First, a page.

The observation of the Greek economic devastation is absolutely accurate, and is no surprise to our readers: it has been our base case that not only Greece, but the rest of Europe’s peripheral countries would suffer an ongoing deterioration in living standards due to lack of an external rebalancing (thanks to the common currency) leaving internal devaluation (plunging wages, deflation, economic devastation) as the possibility to remain competitive in the Euro Area; however where our opinion differs from that of Koo is the “motives” behind the creditors’ unwillingness to honestly interpret the situation on the ground in Greece.

Yes, it is true that it is the same creditors who were the next beneficiaries of some 90% of incremental debt-funded proceeds entering Greece (only 11% of the €220+ billion in Greek bailouts ever reached the general population), and as a result they may have had the impression that ordinary Greeks are also enjoying the spoils of their bailout.

They were not, as the events of July 5 showed.

But while the former Fed economist will surely attribute this “oversight” to mere carelessness or at best, stupidity, even if an entire nation of 11 million people is suffering more than ever in history as a result of what is, at best, a failed experiment, there may be a more ulterior truth to events in Greece in the past 5 years especially considering Germany’s stern insistence on not writing off Greek debts despite what is now an accepted fact that without a major debt haircut Greece simply is unviable.

Meet Bernard Connolly.

Barnard is a British economist whose rise to prominence started when he worked for many years at the European Commission in Brussels, where he was head of the unit responsible for the European Monetary System and monetary policies. In other words, if any one was familiar with what the ascent of the Euro would lead to, it would be him.

We say “eventual” because he was terminated by the Commission in 1995. The catalyst may well have been his book “The Rotten Heart of Europe: The Dirty War for Europe’s Money, a negative treatment of the European Exchange Rate Mechanism” which Eurocrats did not take too very lightly.

However, Bernard is more notable not his books, or his employment in Brussels, but where he went next and what he did there.

After ending his relationship with Europe, Bernaned worked at Banque AIG, the Paris-based financial arm of the infamous AIG whose collapse together with that of Lehman, was the primary catalyst for the great financial crisis. Bernard however was not in the front office and did not trade CDS, but was the global strategist. Here is euro skepticism flourished and culminated in a report on May 30, 2008, months before the GSEs and Lehman failed, and AIG was bailed out.

The report was titled “Europe – Drive or Driven“, and it should have been a must read for all Greek (and Europeans) some 7 years ago as it not only lays out precisely why Greece is now on the verge of not only sovereign capitulation but total collapse, but presents what may be the true motives behind Europe’s perpetual crisis and why it almost appears as if the core European countries demand that the sick men of Europe, because Greece is just the first of many, remain and keep Europe in a state of perpetual turmoil.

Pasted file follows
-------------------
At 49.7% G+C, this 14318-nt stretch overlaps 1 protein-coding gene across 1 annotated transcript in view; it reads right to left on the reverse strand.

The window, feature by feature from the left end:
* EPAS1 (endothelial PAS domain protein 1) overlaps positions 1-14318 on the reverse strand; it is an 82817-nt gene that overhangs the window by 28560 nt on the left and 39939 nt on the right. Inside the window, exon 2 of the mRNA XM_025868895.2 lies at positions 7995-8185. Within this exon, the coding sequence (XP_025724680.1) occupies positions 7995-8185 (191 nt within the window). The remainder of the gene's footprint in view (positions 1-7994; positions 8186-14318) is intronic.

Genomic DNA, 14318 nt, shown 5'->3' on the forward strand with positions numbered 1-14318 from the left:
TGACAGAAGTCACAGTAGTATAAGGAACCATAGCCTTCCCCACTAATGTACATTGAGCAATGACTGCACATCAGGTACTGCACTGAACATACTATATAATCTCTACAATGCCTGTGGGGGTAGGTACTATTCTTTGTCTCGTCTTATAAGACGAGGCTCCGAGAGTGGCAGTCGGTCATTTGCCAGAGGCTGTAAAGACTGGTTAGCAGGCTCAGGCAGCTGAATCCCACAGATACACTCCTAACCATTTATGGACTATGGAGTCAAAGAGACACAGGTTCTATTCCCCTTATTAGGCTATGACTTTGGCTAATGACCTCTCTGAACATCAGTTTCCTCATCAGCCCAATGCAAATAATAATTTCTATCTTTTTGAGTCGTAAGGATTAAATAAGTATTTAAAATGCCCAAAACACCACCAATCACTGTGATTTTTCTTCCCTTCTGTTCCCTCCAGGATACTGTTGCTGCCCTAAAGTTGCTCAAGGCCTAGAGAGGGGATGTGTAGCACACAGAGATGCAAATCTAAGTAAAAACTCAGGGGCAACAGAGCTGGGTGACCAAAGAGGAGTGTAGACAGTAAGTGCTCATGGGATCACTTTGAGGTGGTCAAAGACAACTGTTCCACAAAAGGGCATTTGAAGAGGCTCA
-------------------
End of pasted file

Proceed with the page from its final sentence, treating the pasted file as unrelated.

And since this report is as relevant now as it was 7 years ago, we lay out some of its key highlights again.

From May 30, 2008

The Global Economic Crisis and the EMU Crisis

  • The global crisis is the result of intertemporal misallocation (Greenspan; EMU).
  • In effect, there has been a global Ponzi game.
  • In Europe, this was intensified by the myth that “current accounts don’t matter in a monetary union”: EMU is the biggest credit bubble of them all.
  • The treaty says that government should have the same credit status as private sector borrowers.
  • Monetary union means greater economic instability.
  • These two factors should mean a worsened credit standing in EMU, yet government bond spreads actually diminished in EMU and ratings agencies actually upgraded governments

When the bubble bursts…

  • A collapsing credit bubble in the world means collapsing domestic demand in deficit countries (e.g. US, Britain, Balkans, Baltics – and several euro-area countries)
  • In the US, and to some extent Britain, domestic demand is being supported by rate cuts and, in the US, by a fiscal stimulus
  • In the affected euro-area countries, it isn’t
  • In the absence of support for domestic demand, affected countries will be forced into an improvement in net exports via improved competitiveness
  • In the US and Britain, this is happening through currency depreciation; in the euro area it isn’t.

Ex-Libor trader says made mistakes in interviews with investigators

Tom Hayes, a former trader on trial on Libor manipulation charges, told a London court on Wednesday he had made mistakes and “educated guesses” during interviews with investigators while he was cooperating with Britain’s Serious Fraud Office (SFO) in 2013.

The 35-year-old former yen derivatives trader told the court it was wrong to assume he had been qualified to answer some of the questions he had responded to after his arrest in England in December 2012.

“What I said in 2013 relating to events in 2006 — there were so many mistakes,” he told the prosecution, led by senior counsel Mukul Chawla. He also said that his memory of events such a long time ago was often hazy. “You’re treating me as if I know everything about everything and I don’t,” he told the court.

Read on.

Florida still ranks high in mortgage complaints

The state of Florida ranks as one of the states with the most mortgage complaints, according to a new national analysis of mortgage industry complaints released Tuesday by the U.S. Public Interest Research Group. PerTampa Bay Times:

The article explained that Florida ranks fourth among all states and the District of Columbia in the concentration of mortgage complaints filed between late 2011 and March 16 of this year with the federal Consumer Financial Protection Bureau.

Florida stands out because the other high-complaint states and D.C. are all small in population compared with the Sunshine State. Florida’s high rate of 82.6 mortgage complaints per 100,000 residents is a key sign that Florida’s mortgage industry woes continue to run wide and deep in the nation’s third-largest state.